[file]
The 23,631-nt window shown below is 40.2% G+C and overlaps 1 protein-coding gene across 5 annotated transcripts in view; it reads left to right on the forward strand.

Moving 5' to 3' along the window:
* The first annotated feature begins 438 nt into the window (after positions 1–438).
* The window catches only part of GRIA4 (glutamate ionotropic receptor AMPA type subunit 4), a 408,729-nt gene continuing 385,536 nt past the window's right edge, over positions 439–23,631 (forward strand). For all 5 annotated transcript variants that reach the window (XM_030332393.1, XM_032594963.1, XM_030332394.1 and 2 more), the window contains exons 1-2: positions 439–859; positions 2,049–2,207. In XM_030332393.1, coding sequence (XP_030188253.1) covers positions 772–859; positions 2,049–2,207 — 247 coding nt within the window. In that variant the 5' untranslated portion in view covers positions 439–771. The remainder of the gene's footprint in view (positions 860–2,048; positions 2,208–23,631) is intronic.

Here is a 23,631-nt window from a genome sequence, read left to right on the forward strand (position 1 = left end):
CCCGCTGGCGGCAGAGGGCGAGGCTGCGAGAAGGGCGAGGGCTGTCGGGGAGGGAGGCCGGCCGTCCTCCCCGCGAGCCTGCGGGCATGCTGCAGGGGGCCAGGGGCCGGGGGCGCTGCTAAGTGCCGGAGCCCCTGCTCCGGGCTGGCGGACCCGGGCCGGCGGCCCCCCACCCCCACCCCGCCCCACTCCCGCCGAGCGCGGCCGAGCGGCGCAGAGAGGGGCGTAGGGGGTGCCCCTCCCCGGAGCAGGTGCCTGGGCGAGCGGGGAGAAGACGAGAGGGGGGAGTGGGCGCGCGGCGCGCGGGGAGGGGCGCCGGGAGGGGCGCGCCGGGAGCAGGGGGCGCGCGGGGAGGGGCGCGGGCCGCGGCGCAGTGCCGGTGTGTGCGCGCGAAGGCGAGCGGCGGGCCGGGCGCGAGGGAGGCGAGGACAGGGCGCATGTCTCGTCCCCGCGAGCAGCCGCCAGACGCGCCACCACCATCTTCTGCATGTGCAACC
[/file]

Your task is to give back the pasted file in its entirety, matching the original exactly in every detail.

The 23,631-nt window shown below is 40.2% G+C and overlaps 1 protein-coding gene across 5 annotated transcripts in view; it reads left to right on the forward strand.

Moving 5' to 3' along the window:
* The first annotated feature begins 438 nt into the window (after positions 1–438).
* The window catches only part of GRIA4 (glutamate ionotropic receptor AMPA type subunit 4), a 408,729-nt gene continuing 385,536 nt past the window's right edge, over positions 439–23,631 (forward strand). For all 5 annotated transcript variants that reach the window (XM_030332393.1, XM_032594963.1, XM_030332394.1 and 2 more), the window contains exons 1-2: positions 439–859; positions 2,049–2,207. In XM_030332393.1, coding sequence (XP_030188253.1) covers positions 772–859; positions 2,049–2,207 — 247 coding nt within the window. In that variant the 5' untranslated portion in view covers positions 439–771. The remainder of the gene's footprint in view (positions 860–2,048; positions 2,208–23,631) is intronic.

Here is a 23,631-nt window from a genome sequence, read left to right on the forward strand (position 1 = left end):
CCCGCTGGCGGCAGAGGGCGAGGCTGCGAGAAGGGCGAGGGCTGTCGGGGAGGGAGGCCGGCCGTCCTCCCCGCGAGCCTGCGGGCATGCTGCAGGGGGCCAGGGGCCGGGGGCGCTGCTAAGTGCCGGAGCCCCTGCTCCGGGCTGGCGGACCCGGGCCGGCGGCCCCCCACCCCCACCCCGCCCCACTCCCGCCGAGCGCGGCCGAGCGGCGCAGAGAGGGGCGTAGGGGGTGCCCCTCCCCGGAGCAGGTGCCTGGGCGAGCGGGGAGAAGACGAGAGGGGGGAGTGGGCGCGCGGCGCGCGGGGAGGGGCGCCGGGAGGGGCGCGCCGGGAGCAGGGGGCGCGCGGGGAGGGGCGCGGGCCGCGGCGCAGTGCCGGTGTGTGCGCGCGAAGGCGAGCGGCGGGCCGGGCGCGAGGGAGGCGAGGACAGGGCGCATGTCTCGTCCCCGCGAGCAGCCGCCAGACGCGCCACCACCATCTTCTGCATGTGCAACC